Gray said they put together a lunch for Kelley faculty that everyone raved about. They also hosted Jagathon, which is IUPUI’s Dance Marathon to benefit Riley Hospital for Children at Indiana University Health in Indianapolis, and participated in Relay for Life, which benefits the American Cancer Society.

The fraternity’s events were exclusively for members in the past, but several of them now are open to all of IUPUI’s nearly 30,000 students.

During Gray’s freshman year, Jagathon raised $50,000. This year, that jumped to $351,000.

“To see how much it has grown has been so awesome,” Gray said. “I loved Jagathon because it’s all about supporting the kids at Riley, and I was a Riley kid, so that allows me to give back to them for everything they did for me.”

Expanding skills

On campus, Gray also was involved in Kelley Indianapolis Student Government and Kelley Indianapolis Cares, both allowing her to gain leadership and volunteer skills.

Gray said she had a couple of other colleges in mind when she was a high school senior, but she is glad her mother encouraged her to apply to IUPUI and her high school guidance counselor helped her submit paperwork because she was directly admitted into the Kelley School of Business.

Even though she went through the graduation ceremonies, Gray still has to take three classes this summer to reach 151 credits and receive her diploma.

She will have a Bachelor of Science in accounting with a concentration in finance. At IUPUI, accounting majors are encouraged to take two more classes beyond what’s required so they can receive degrees in finance and international studies, too.

“Kelley tries to make it that way, too, so it makes you look better to employers,” Gray said.

Next step

On Sept. 18, she will begin her job as a Staff 1 auditor with Ernst & Young in Indianapolis. The London-based company is known as one of the “Big Four” accounting firms and is popular among IUPUI accounting and finance students.

During Gray’s freshman year, one of her classes visited Ernst & Young. Then as a sophomore, she participated in the Emerging Leaders Program and learned more about the company. That helped her land a three-month internship as a junior.

In March 2016, at the end of the internship, she was offered a full-time job upon graduation.

“I already had my job before I even started my senior year, which was beautiful so I could try and focus on my studies,” she said.

Gray said she became interested in accounting after taking Bonnie Koontz’s class at Trinity. She also has a grandfather, an uncle and an aunt who have worked in accounting.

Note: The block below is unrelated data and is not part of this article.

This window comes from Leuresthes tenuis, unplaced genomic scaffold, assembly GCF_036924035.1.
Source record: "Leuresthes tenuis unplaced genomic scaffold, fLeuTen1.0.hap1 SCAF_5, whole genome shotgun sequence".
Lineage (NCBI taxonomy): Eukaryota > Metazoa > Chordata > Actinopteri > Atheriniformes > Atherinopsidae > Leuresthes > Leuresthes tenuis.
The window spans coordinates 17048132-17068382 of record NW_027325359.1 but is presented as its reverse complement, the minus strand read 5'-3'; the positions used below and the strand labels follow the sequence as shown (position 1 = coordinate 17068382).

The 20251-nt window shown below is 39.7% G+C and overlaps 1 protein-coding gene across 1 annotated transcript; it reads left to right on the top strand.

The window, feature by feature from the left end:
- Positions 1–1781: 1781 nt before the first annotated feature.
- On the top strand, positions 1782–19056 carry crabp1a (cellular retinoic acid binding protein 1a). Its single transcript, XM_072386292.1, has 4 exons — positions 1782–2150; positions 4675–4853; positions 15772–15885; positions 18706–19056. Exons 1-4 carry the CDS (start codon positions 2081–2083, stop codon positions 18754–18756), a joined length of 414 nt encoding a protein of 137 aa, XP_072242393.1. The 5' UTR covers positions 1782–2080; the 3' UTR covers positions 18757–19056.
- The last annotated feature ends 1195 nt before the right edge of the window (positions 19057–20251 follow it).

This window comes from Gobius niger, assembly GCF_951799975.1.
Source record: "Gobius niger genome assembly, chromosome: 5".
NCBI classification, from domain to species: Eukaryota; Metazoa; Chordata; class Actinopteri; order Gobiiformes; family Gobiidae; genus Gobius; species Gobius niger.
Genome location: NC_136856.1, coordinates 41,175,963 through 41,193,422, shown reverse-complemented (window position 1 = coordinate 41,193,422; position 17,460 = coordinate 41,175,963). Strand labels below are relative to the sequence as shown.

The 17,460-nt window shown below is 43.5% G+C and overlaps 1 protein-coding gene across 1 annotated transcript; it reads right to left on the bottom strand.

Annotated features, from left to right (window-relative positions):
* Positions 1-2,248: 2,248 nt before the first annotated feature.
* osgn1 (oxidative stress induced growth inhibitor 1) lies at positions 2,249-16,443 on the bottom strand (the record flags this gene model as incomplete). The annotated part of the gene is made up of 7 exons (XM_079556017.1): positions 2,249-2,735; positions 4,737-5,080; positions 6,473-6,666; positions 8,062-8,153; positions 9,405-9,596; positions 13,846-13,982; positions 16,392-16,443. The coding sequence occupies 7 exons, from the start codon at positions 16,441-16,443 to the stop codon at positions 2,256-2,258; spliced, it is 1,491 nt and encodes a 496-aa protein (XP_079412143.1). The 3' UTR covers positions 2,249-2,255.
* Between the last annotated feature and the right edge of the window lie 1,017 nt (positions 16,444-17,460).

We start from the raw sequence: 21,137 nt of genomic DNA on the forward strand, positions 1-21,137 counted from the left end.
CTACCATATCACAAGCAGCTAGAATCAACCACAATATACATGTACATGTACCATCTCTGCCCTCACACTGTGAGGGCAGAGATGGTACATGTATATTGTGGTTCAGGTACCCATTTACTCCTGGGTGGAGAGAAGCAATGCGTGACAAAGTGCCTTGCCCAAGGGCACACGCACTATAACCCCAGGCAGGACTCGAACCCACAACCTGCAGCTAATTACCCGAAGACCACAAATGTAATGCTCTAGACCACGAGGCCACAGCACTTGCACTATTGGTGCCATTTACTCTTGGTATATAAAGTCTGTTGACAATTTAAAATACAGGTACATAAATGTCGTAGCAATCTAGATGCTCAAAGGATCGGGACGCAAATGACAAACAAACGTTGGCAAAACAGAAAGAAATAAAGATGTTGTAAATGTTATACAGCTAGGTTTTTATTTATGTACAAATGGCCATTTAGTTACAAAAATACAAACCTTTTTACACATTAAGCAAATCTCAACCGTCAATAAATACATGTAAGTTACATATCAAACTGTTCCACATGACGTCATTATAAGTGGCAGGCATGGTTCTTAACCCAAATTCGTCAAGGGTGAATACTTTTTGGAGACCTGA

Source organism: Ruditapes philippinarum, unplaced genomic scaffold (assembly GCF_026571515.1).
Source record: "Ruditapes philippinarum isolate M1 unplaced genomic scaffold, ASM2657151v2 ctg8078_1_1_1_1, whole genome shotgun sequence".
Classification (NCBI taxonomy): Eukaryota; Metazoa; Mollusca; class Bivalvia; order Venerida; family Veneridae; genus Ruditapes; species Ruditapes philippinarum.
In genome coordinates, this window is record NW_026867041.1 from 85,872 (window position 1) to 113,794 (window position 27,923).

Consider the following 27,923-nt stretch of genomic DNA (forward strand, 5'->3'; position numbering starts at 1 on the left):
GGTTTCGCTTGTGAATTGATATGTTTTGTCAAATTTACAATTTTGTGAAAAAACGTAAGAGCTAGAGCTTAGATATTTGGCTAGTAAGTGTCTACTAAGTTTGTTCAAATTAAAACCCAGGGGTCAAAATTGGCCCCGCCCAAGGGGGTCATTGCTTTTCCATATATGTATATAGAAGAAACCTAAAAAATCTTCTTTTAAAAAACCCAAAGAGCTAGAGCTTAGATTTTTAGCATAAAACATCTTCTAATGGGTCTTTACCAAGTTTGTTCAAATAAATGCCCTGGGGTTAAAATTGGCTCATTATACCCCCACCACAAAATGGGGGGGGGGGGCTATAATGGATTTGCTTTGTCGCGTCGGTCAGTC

“They always talked about how accounting was a good field to go into just because everyone always needs an accountant in some way, but at the same time, you do get managing experience and things like that,” she said.

For younger students planning to attend college, Gray encourages them to be involved while focusing on academics. Potential employers prefer well-rounded students, she said.

“If I would have never joined Delta Sigma Pi or any of those organizations, I would have definitely not received my awards, so definitely just put yourself out there because you’re making friends, you’re making great memories and I’ve gotten to know so many of the Kelley faculty,” she said. “College is really what you make it. The time you put into it, you will get the same thing in return.”

With the honors she has received, Gray said she is “blessed beyond measure.”

“I never, ever, ever would have thought I would have gotten all of these awards that I did,” she said. “Everything that I’ve done is just because I want to try and make something better. I don’t do anything for an award just because to me, if I can make an impact in someone else’s life, that’s reward enough for me.”

[sc:pullout-title pullout-title=”At a glance” ][sc:pullout-text-begin]

Indiana University-Purdue University Indianapolis recently announced its top 10 students for 2017.

Listed by name, school, class and hometown, the honorees are:

Maranda Buha, School of Nursing, senior, Novi, Michigan

Mark Daiuto, Richard M. Fairbanks School of Public Health and School of Science, senior, Greenwood

Elyse Feder, School of Science, junior, Crown Point

Lindsey Gray, Kelley School of Business, senior, Seymour

David Kane, School of Engineering and Technology and School of Science, senior, New Albany

Ariba Khalid, School of Science, senior, Indianapolis

Nicole Lindsay, School of Science, senior, Brownsburg

Kyle McElyea, School of Engineering and Technology, senior, Indianapolis

Casey Sieferman, School of Science, senior, Avon

Jenny Yang, School of Science and School of Liberal Arts, junior, Westfield

The school also announced the winner of the Nelle Godio Most Outstanding Student award. That went to Sarah Grace Fraser, a School of Liberal Arts senior from Knightstown.

[sc:pullout-text-end][sc:pullout-title pullout-title=”Gray file” ][sc:pullout-text-begin]

Name: Lindsey Gray

Age: 22

Hometown: Seymour

Residence: Indianapolis

Education: Trinity Lutheran High School (2013); Indiana University-Purdue University Indianapolis (Bachelor of Science in accounting, finance and international studies, 2017)

Honors: Named a 2017 IUPUI top 10 student; graduated in the top 10 percent of her Kelley School of Business graduating class and graduated with distinction; Delta Sigma Pi’s Regional Collegiate of the Year

Occupation: Joining the staff of Ernst & Young in Indianapolis as a Staff 1 auditor in September

Family: Parents, Scott and Jana Gray; brother, Tyler Gray